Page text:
Lord of the Rings series shot in New Zealand: Amazon strikes biggest government deal


R. R. Tolkien’s saga is set to continue: Amazon secured the TV rights on The Lord of the Rings and has started shooting in New Zealand. While it wasn’t certain where the series would be set, the producers decided on taking the saga back to the place where Peter Jackson shot his six films of Lord of the Rings and The Hobbit. This excited the New Zealand government. The production of the series taking place here supposedly means Amazon will not only be spending lots of money but will also help support the filming sector in the country and hopefully boost New Zealand as a tourism destination in the future. This was reason enough for the government to ramp up the subsidy with a special rebate for production costs. 

The saga continues

The Lord of the Rings is one of the most popular franchises in the world. Based on Tolkien’s trilogy originally published in the 1950s, the film series has become one of the highest-grossing of all time. Meanwhile, The Lord of the Rings has created an entire fan subculture of people who love Tolkien’s work and the saga. Besides the trilogy as well as the three films for The Hobbit directed by Peter Jackson, a whole plethora of content related to the LOTR universe has emerged over time. For instance, many video games are frequently released to bring the saga to life. 

The game Middle-earth: Shadow of War for consoles and PC has been especially popular which lets people step into Middle-earth virtually. Next year holds another anticipated release with The Lord of the Rings: Gollum scheduled for 2022. Even the world of casino games has a place for the saga. Nowadays, a wide range of games and pokies can easily and legally be played at online casinos in New Zealand, which are hosted overseas. Many of them offer a large selection of pokies with different themes, some of them, such as the Lord of the Rings Slot by Microgaming bring the saga onto the reels. With this hype surrounding the franchise, it’s not a surprise that Amazon made sure to secure the TV rights to turn it into a series. 

Shooting has started in New Zealand

Amazon paid a lot for the TV rights: it was reported, the e-commerce giant spent $250 million on the rights to make the series. The company’s former CEO, Jeff Bezos, allegedly wanted to find the ‘next Game of Thrones’. To increase the chances this will happen, it can be estimated Amazon will spend a whopping $1 billion to bring the LOTR series on our TVs. With this, the highly-anticipated series could turn out to be the priciest TV show ever made. Production for the new LOTR series already began back in 2020 in Auckland. J.D. Payne and Patrick McKay are therefore bringing the series to where Peter Jackson did his six films on the saga. Spending that much money on intellectual property that already has a huge following worldwide can be seen as a smart move. Due to nostalgia alone fans will most likely be flocking to the new series. However, success is not certain and that price tag for the series is most certainly a steep one.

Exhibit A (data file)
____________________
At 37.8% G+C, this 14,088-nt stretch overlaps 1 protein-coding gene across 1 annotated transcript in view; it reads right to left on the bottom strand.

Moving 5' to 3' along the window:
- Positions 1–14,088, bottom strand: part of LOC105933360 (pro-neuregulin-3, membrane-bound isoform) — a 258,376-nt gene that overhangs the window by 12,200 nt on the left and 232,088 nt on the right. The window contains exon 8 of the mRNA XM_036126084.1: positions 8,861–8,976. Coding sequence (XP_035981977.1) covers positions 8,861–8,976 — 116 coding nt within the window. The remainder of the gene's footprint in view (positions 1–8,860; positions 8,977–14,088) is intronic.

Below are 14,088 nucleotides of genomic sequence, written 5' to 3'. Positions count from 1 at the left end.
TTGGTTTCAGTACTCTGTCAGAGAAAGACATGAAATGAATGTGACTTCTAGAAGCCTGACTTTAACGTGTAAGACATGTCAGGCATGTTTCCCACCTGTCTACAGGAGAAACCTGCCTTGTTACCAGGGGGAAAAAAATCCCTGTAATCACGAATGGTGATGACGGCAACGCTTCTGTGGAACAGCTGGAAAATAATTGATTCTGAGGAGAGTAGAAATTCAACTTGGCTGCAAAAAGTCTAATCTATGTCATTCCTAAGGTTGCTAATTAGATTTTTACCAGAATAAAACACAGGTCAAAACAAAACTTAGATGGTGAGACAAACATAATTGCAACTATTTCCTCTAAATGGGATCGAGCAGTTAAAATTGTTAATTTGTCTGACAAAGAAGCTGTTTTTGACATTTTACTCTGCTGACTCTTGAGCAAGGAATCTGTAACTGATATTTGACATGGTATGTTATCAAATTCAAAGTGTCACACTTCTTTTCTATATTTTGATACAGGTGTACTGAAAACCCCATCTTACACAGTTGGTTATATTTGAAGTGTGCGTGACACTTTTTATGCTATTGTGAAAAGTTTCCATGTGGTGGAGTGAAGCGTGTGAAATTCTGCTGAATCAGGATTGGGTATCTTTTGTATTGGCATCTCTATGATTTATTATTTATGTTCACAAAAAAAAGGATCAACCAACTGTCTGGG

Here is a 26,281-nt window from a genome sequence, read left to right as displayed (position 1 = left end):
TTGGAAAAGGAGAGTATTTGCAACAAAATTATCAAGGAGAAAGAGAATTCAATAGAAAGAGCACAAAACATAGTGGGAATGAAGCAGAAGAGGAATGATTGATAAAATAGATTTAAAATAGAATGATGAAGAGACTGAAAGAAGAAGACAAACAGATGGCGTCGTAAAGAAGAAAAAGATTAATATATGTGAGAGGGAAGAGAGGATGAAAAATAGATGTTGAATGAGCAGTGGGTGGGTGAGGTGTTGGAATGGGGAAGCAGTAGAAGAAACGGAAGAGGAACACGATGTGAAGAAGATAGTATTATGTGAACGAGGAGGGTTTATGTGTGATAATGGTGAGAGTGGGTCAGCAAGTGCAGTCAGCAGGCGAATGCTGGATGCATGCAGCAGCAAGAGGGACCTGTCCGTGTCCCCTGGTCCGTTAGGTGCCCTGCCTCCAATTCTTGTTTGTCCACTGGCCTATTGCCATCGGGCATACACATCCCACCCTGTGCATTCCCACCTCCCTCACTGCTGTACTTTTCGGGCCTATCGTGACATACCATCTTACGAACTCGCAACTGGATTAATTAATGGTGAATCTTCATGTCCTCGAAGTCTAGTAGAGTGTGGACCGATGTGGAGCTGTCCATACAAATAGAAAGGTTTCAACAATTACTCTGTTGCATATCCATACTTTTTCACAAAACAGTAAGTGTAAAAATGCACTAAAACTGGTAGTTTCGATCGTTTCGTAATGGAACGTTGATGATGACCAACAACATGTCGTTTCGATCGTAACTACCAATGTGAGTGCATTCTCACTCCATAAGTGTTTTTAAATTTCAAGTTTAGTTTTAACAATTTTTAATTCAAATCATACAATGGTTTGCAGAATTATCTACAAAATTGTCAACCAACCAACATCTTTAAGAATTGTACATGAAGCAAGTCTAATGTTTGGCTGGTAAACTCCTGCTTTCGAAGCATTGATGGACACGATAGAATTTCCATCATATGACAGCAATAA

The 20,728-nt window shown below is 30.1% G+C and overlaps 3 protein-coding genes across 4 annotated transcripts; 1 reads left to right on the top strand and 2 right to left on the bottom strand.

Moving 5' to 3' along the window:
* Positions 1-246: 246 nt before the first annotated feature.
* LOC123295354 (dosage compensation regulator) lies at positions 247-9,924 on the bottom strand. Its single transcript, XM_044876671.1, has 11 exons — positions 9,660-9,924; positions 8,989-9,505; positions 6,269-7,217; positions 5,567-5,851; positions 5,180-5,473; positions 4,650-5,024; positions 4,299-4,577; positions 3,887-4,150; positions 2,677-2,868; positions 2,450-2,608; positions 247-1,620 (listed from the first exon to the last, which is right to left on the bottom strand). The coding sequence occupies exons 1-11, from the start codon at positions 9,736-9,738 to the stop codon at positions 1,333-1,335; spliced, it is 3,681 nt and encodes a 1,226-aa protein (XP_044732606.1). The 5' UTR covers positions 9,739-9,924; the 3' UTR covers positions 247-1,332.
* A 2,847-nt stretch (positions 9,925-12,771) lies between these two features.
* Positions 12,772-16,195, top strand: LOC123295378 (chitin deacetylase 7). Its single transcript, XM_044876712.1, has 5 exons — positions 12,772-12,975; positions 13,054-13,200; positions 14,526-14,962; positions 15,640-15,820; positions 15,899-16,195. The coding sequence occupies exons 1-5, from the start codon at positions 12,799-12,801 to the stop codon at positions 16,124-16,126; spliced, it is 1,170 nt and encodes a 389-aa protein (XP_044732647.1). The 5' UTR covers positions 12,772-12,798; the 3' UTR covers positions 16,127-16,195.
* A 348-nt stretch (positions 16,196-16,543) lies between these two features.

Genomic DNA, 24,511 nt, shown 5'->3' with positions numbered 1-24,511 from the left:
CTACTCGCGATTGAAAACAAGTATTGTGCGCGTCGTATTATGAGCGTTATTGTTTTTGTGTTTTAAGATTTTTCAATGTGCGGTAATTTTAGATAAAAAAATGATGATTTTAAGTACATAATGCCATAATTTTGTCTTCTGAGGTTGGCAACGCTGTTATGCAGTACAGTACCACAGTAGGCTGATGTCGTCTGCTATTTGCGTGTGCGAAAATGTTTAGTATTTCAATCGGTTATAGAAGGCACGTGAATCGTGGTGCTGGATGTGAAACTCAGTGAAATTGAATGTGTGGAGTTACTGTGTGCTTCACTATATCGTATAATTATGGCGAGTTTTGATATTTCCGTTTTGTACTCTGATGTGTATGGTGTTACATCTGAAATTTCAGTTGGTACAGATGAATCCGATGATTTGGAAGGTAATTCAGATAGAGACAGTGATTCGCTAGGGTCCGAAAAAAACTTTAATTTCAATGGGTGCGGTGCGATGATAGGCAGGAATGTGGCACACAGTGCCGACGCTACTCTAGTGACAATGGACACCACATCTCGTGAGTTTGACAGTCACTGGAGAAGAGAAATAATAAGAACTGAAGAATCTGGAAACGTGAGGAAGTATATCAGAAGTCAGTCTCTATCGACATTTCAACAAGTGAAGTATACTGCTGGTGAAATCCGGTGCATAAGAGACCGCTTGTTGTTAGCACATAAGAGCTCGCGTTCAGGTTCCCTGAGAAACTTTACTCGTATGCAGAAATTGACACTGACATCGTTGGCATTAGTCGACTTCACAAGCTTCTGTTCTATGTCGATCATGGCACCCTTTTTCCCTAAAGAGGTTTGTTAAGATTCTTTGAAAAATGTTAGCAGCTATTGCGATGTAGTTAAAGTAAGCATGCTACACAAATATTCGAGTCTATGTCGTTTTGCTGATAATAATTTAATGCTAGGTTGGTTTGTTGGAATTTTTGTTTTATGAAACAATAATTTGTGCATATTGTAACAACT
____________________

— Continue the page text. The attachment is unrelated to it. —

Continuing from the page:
The government is subsidising the show

But, Amazon must not despair, because the New Zealand government has shown tremendous appreciation and is subsidising the production with a special 25% rebate for production costs. The production had previously already qualified for a 20% grant which has now been extended by an extra 5% from the Screen Production Grant, as was clarified in the Memorandum of Understanding. This is most likely the biggest government cultural subsidy in history. The MOU is said to cover a wide collaboration between Amazon and New Zealand with mutual PR efforts, among others. The LOTR production should also help the local screen entertainment industry with training for the workforce of the sector. Furthermore, New Zealand will once again be ‘Home of The Lord of the Rings’ which should help boost tourism in the future.  

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Amazon is bringing The Lord of the Rings into the country again. The shooting of the new TV series is already underway in New Zealand. The government is excited and supports the production with what is most likely the biggest cultural subsidy ever given. Time will tell whether the massive price tag will pay off.  



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